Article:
Good path.  Good discussions.  But wait, there's more!  The "more" is the greatest hurdle in the path to commercialization. Commercial irradiation processing already exists.  There is more discussion on "new and improved" irradiation technologies than discussions on commercialized technology.  Although there will always be improvements with any commercial process, spending all of our time, money and effort on the "future" will not accomplish anything in the present. Too many projects, to commercialize food irradiation, have failed to even begin because they were waiting on an unproven, "new technology".  If these projects had utilized existing technology and existing resources, more foods would currently be irradiated.    
The more we talk, the less food we irradiate.  Words do not kill pathogens, irradiation does. Talk is expensive.
Link to Article ...
Russell Stein 
Hotel Centara Grand at Central Plaza Ladprao, Bangkok, Thailand
June 13-15, 2018
Organized in cooperation with the USDA, the International Irradiation Association (iia), the Thailand Institute of Nuclear Technology (TINT) and the Joint programme of the FAO/IAEA, the objective of this Phytosanitary Irradiation forum is to increase understanding of irradiation as a phytosanitary treatment to enhance global trade, to prevent invasive pests and to foster dialogue.
Registration will be available in October at
Dr. Anuradha Prakash,
Yves Henon,
Carl Blackburn,

Tanzania is the latest of a growing number of countries looking at irradiation as a tool to reduce post-harvest food losses
DAR ES SALAM: The Feasibility Report (FR) presents the considerations to be undertaken in the establishment of sustainable commercial viable multipurpose irradiation facility in Tanzania. 
The report describes in details the rationale for consideration of irradiation facility and the benefits of the technology for socio- economic development in Tanzania. The report defines the details of irradiation technology, products marketing, economics, financial and consumer acceptance analysis and hence ascertain the current and future regulatory framework for radiation processing for food and products and the appropriate regulations applicable to both the food and other products. It is expected that the adoption of this technology and the anticipated regulatory standards will be beneficiary to the country in adding value of our products and extending their quality for both internal and external market.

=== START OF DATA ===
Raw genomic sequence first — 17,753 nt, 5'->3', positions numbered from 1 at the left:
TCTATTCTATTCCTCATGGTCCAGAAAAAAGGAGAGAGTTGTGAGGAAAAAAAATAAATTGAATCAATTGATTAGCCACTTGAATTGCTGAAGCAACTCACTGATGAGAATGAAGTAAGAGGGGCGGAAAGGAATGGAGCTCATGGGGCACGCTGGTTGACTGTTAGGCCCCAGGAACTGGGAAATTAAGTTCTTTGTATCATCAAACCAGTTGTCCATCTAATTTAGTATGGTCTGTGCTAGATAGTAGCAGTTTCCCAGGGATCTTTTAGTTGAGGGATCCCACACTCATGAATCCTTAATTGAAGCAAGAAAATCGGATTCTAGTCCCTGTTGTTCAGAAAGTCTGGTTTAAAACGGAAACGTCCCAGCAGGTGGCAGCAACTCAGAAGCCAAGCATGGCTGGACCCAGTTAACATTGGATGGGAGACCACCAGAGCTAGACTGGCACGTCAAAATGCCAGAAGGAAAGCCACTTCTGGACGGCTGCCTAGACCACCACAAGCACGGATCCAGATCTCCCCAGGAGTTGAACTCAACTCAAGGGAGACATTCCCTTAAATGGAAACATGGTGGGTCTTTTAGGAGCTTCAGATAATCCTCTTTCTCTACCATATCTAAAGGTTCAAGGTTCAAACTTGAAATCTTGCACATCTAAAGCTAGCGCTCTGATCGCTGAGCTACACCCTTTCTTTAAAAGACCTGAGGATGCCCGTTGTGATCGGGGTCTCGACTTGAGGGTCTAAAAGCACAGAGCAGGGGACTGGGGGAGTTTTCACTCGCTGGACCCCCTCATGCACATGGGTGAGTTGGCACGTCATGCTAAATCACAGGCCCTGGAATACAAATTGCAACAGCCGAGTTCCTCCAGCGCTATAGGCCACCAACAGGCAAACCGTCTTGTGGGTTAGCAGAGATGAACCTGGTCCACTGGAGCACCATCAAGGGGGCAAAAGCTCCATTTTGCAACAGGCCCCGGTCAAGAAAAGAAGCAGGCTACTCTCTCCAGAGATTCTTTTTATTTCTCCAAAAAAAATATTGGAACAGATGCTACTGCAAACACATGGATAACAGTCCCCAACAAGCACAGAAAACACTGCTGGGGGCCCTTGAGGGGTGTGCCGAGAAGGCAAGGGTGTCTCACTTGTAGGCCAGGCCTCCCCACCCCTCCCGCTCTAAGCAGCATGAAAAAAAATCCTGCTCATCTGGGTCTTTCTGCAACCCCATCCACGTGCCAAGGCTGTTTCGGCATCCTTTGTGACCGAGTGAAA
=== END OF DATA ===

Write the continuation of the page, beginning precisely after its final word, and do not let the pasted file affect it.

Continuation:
The project team performed needs analysis and benchmarking of the current situation in the need for irradiation technology in order to justify and define action plan for sustainable utilization of the technology. This considered immediately needs, future needs and unknown needs that may be accommodated in the future. The study looked at the long-term viability of the overall business model for irradiation facility and relied heavily on tools like scenario planning to ensure long-term success. Project team needed to discover whether the technology and business model actually offers enough profit potential to make the initiative worthwhile. Likewise, examined whether the irradiation products or service will requires such a significant inputs as to make it untenable within a business. The study performed economic analysis of scenarios based on technology analysis and technical uncertainties on economic benefits of the technology. The feasibility study information is needed for confident decision-making regarding the profitability and technical/financial/social/ environmental viability of a commercial irradiation facility in Tanzania as no single piece of data holds the answer to market demand. In fact, there a need to use a substantial amount of subjective professional judgment to weigh the different details.  Synthesis involved answering six basic questions: What are the indirect economic constraints, What is the size of the future market and what percentage of the overall market can be attracted to the proposed irradiation products, what is the market-determined price range, what type of facility is justified by market demand, how large should the units be, what amenities should be provided? Commercial feasibility was to determine whether the project should go ahead or not, which is essentially be based on a market study.  Market studies remained the most important element in the decision process for those who have to finance the project. This study implementation was preceded by a stage of active experimentation on local products and an information campaign directed at potential promoters and consumers.